JUBA, Sudan (AP) -- Nasurdin Ibrahim was born in a camp for people who fled their homes during Sudan's civil war and still attends an overcrowded school there, but despite the lack of pens and books, the 12-year-old has a big dream. "I want to be president," he said.
The Ephphatha Primary School in the camp near Juba, the southern region's capital, is a group of dark, dank rooms with too few teachers and no money. The office of headmaster Simaya Duku is in a grass hut on the side of an open courtyard.
U.N. Secretary-General Ban Ki-moon, who visited Juba on Tuesday to put the spotlight on implementing the fragile two-year peace deal that ended Africa's longest war, did not make it to the school.
If Ban had come, Nasurdin said, he would have told him, "Thank you so much for the peace."
Nasurdin's father was a soldier, and he said when he was younger "there was a lot of fighting and killing -- but now it's not happening."
The 2005 Comprehensive Peace Agreement, or CPA, that ended 21 years of civil war between Sudan's Muslim government in the north and the Christian and animist rebels in the south has improved life. But there is widespread frustration that almost no roads are still paved and health care and education are minimal.
Edward Legge, director-general of education for Central Equatoria State, said the policy of the government of South Sudan that now runs the semiautonomous region "is that every child of school age ought to go to school."
"Do we have the schools? Do we have the money?" he asked. "The answer is no."
Legge lamented that four counties have not had money to pay their teachers for four months -- and teachers in two other counties have not gotten salaries for two months.
According to the government of South Sudan, less than 25 percent of the 2.2 million school-age children are enrolled in schools, and there are three times more boys than girls in schools -- though school enrollment has increased since the war.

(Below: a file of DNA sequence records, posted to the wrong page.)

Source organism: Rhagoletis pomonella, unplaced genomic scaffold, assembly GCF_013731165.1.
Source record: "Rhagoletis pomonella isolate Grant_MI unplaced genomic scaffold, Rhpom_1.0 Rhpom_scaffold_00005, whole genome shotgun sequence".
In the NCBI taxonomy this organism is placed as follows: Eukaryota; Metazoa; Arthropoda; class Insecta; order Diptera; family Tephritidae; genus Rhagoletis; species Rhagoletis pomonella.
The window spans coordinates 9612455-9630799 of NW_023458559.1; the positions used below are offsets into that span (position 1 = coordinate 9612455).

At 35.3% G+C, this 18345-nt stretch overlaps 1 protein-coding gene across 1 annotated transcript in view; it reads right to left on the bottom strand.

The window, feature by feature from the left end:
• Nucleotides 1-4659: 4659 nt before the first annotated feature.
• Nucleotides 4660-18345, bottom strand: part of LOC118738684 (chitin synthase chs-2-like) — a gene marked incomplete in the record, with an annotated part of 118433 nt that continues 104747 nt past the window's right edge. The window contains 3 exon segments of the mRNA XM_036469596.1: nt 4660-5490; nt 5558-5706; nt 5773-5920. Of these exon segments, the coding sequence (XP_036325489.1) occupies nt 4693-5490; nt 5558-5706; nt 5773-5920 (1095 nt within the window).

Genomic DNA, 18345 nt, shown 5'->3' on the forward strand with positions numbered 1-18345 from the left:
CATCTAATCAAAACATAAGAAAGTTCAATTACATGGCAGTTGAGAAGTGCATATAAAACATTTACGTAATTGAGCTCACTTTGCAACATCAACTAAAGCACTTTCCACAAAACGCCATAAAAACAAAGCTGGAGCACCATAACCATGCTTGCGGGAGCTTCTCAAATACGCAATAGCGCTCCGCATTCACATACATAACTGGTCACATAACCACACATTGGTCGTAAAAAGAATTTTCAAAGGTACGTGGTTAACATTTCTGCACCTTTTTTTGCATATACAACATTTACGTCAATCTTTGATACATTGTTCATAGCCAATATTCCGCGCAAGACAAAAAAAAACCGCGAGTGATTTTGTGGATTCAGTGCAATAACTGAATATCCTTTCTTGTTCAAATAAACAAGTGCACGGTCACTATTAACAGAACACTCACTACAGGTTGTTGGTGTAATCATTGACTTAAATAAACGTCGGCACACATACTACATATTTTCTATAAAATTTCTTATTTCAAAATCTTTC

The U.N. World Food Program, which provides a simple lunch for the 931 students at Ephphatha Primary School, said it plans to triple the number of children assisted to 450,000, compared to 152,000 children reached last year.
Legge thanked the U.N. Children's Fund for its help during and after the war, but he said South Sudan needs "big support" to hire more teachers and reduce class sizes which sometimes reach 100, to renovate and build schools, and to try to get more girls to class.
Legge said another problem is that the government wants refugees returning after the war to return to their homes -- but many do not want to go because there are no schools, and no money to build them.
Duku, the headmaster, said what he would like most for the school is a computer.
At Ephphatha, where about half the students are girls, 12-year-old Betty Dwo, who moved to Juba last year from the countryside to live with an aunt, shyly said she had a dream, too.
"I want to be a doctor so I can treat people who are sick," she said.
Nasurdin said if he became president, he would control reckless driving, support AIDS prevention and end the four-year conflict in western Darfur quickly, as well as other conflicts.
"I want the whole country to be one," he said.
The U.N. secretary-general was also promoting peace.
The north-south peace agreement "remains an essential -- and fragile -- cornerstone of peace across the whole of Sudan, well beyond Darfur," Ban said in Juba on the second day of his trip to Sudan that will also take him to Chad and Libya.
He heads to Darfur on Wednesday for a firsthand glimpse of the region and to press again for new peace talks and the speedy deployment of a 26,000-strong African Union-U.N. force.